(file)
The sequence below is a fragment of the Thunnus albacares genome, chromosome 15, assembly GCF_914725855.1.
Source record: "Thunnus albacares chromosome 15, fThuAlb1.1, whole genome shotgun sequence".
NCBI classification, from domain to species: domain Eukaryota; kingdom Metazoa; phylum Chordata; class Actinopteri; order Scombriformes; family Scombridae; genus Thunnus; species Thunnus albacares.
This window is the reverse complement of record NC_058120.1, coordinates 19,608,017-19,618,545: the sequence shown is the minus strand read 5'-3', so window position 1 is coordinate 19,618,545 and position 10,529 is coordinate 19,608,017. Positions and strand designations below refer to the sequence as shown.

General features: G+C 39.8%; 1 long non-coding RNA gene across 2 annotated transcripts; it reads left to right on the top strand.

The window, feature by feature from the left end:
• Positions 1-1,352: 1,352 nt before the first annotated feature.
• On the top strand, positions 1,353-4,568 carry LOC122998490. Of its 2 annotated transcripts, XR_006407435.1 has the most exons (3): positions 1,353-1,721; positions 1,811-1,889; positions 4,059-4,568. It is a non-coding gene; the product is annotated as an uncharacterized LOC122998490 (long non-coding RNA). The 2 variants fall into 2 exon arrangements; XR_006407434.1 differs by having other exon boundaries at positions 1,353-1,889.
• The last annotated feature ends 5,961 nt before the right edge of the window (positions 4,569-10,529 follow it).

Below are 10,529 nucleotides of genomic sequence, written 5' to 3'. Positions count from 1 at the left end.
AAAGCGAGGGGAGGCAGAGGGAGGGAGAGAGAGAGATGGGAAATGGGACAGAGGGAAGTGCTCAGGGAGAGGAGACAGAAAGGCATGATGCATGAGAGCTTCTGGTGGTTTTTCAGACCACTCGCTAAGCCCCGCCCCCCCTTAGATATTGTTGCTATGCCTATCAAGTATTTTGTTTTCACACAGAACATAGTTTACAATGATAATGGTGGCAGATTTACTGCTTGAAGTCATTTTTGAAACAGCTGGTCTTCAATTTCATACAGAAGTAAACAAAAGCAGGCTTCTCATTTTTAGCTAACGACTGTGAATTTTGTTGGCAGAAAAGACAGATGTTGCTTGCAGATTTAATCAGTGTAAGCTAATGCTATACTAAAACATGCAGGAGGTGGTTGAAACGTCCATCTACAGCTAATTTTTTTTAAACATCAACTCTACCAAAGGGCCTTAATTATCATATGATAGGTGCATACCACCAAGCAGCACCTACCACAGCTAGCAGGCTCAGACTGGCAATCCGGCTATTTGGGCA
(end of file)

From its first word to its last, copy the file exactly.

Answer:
The sequence below is a fragment of the Thunnus albacares genome, chromosome 15, assembly GCF_914725855.1.
Source record: "Thunnus albacares chromosome 15, fThuAlb1.1, whole genome shotgun sequence".
NCBI classification, from domain to species: domain Eukaryota; kingdom Metazoa; phylum Chordata; class Actinopteri; order Scombriformes; family Scombridae; genus Thunnus; species Thunnus albacares.
This window is the reverse complement of record NC_058120.1, coordinates 19,608,017-19,618,545: the sequence shown is the minus strand read 5'-3', so window position 1 is coordinate 19,618,545 and position 10,529 is coordinate 19,608,017. Positions and strand designations below refer to the sequence as shown.

General features: G+C 39.8%; 1 long non-coding RNA gene across 2 annotated transcripts; it reads left to right on the top strand.

The window, feature by feature from the left end:
• Positions 1-1,352: 1,352 nt before the first annotated feature.
• On the top strand, positions 1,353-4,568 carry LOC122998490. Of its 2 annotated transcripts, XR_006407435.1 has the most exons (3): positions 1,353-1,721; positions 1,811-1,889; positions 4,059-4,568. It is a non-coding gene; the product is annotated as an uncharacterized LOC122998490 (long non-coding RNA). The 2 variants fall into 2 exon arrangements; XR_006407434.1 differs by having other exon boundaries at positions 1,353-1,889.
• The last annotated feature ends 5,961 nt before the right edge of the window (positions 4,569-10,529 follow it).

Below are 10,529 nucleotides of genomic sequence, written 5' to 3'. Positions count from 1 at the left end.
AAAGCGAGGGGAGGCAGAGGGAGGGAGAGAGAGAGATGGGAAATGGGACAGAGGGAAGTGCTCAGGGAGAGGAGACAGAAAGGCATGATGCATGAGAGCTTCTGGTGGTTTTTCAGACCACTCGCTAAGCCCCGCCCCCCCTTAGATATTGTTGCTATGCCTATCAAGTATTTTGTTTTCACACAGAACATAGTTTACAATGATAATGGTGGCAGATTTACTGCTTGAAGTCATTTTTGAAACAGCTGGTCTTCAATTTCATACAGAAGTAAACAAAAGCAGGCTTCTCATTTTTAGCTAACGACTGTGAATTTTGTTGGCAGAAAAGACAGATGTTGCTTGCAGATTTAATCAGTGTAAGCTAATGCTATACTAAAACATGCAGGAGGTGGTTGAAACGTCCATCTACAGCTAATTTTTTTTAAACATCAACTCTACCAAAGGGCCTTAATTATCATATGATAGGTGCATACCACCAAGCAGCACCTACCACAGCTAGCAGGCTCAGACTGGCAATCCGGCTATTTGGGCA